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CHAPTER SUMMARY AND NOTES - A Lesson Before Dying
When Grant next returned to Jefferson’s cell he could see that the lead on the pencil was worn down considerably, and the eraser had been used a lot. Grant flipped through the notebook and read that Jefferson had been dreaming about the long walk to the execution chamber. Grant offered to bring him a pencil sharpener next time, but Jefferson was more interested in whether Easter was the day Jesus died, or when he rose from the tomb. Grant encouraged him to follow Rev. Ambrose’s advice and pray for his Nannan’s sake. Jefferson asked if he prayed, and Grant had to admit that he didn’t. But he told Jefferson it was good to believe in heaven, if only because it would please Miss Emma. She had done so many things for Jefferson, and this would be a chance to give something back.
admiration for Jesus, who went to the cross without saying ‘a mumblin’ word.’
(Page 223) He said that’s how he wanted to go to the chair - without a word. He
realized that from here on out he had to do it all himself, carry his own cross
like Jesus. No one cared for him during his life; now that he was going to die
he was supposed to somehow be better than anyone else. Why was that? Grant said
he didn’t know. Jefferson promised to do his best and Grant reminded him that
every last person in the quarter needed him to do his best. Finally, Jefferson
asked what it would be like, if it would be painful. Grant replied that he probably
wouldn’t feel anything.
When Grant remarks, “My eyes were closed before this moment, Jefferson. My eyes have been closed all my life” he is in the final stage of his conversion process. Impressed with Jefferson’s courage, Grant sees him as a Savior-figure. If he manages to bear his cross with dignity, Jefferson can provide a form of salvation to all the people of the quarter. He can give them something they’ve never had, something they could not achieve on their own - pride in their race and in themselves.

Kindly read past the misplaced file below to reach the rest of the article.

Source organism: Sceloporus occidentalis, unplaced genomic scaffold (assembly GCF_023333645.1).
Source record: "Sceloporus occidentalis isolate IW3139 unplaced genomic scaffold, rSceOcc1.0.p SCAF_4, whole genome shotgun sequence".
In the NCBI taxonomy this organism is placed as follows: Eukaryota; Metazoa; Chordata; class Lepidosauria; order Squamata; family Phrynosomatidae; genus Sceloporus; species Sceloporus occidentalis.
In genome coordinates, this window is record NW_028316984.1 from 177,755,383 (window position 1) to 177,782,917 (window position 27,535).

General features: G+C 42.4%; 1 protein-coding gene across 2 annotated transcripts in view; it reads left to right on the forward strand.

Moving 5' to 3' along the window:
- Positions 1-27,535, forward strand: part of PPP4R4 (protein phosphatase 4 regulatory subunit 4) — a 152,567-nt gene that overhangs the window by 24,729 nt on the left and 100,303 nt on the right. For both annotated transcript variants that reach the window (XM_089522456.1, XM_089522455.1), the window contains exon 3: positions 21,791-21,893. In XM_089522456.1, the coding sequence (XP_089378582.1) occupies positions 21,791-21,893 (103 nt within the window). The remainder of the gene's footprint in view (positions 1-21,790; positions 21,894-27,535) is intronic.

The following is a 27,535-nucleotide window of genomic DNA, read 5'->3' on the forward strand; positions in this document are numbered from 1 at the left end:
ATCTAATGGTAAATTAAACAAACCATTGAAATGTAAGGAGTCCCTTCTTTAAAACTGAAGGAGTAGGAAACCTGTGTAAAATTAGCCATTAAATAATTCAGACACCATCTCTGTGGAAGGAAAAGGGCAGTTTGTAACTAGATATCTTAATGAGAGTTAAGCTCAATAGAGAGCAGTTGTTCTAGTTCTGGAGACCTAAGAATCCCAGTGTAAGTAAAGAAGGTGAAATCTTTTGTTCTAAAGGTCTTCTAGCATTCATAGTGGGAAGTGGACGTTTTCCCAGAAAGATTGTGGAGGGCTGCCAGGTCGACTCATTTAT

Jefferson’s diary. He has never written a letter in his life before, but takes time to write down his observations and feelings in the fee weeks before his execution. He writes that the Lord must only work for white folks, since he didn’t do anything to deserve his fate. When he goes to sleep, he dreams about walking towards a door. He wants to tell Grant that he likes him, but he doesn’t know how. He notices people’s reactions to him. Henri Pichot visited his cell and sharpened his pencil, then gave Jefferson the knife he used to sharpen the pencil. Bok, a mentally retarded boy, gave Jefferson on of his special marbles. Paul seems distant now that the execution date has been announced.
The children from the quarter came to visit him, and when he received a hug from his cousin Estel he couldn’t hold back the tears. After meeting Vivian, he felt bad about what he had said the day he was trying to insult Grant. Towards the end, the Sheriff allowed him to shower by himself, with a new bar of soap and a new towel. He also left the light on at night so that Jefferson could keep writing. He didn’t sleep at all the night before his execution. At the end, he wrote that he would ask Paul to take the diary to Grant.
The most important idea to emerge from Jefferson’s diary is his surprise that people who showed no concern for him during his life are trying to make him comfortable right before his death. Mr. Pichot gives him the pearl-handled pocketknife, the Sheriff allows him to have the light on, and Grant comes to visit him once a week. None of these people ever cared for him before he was sentenced to death. Paul seems to be the opposite. He becomes more and more distant as the date approaches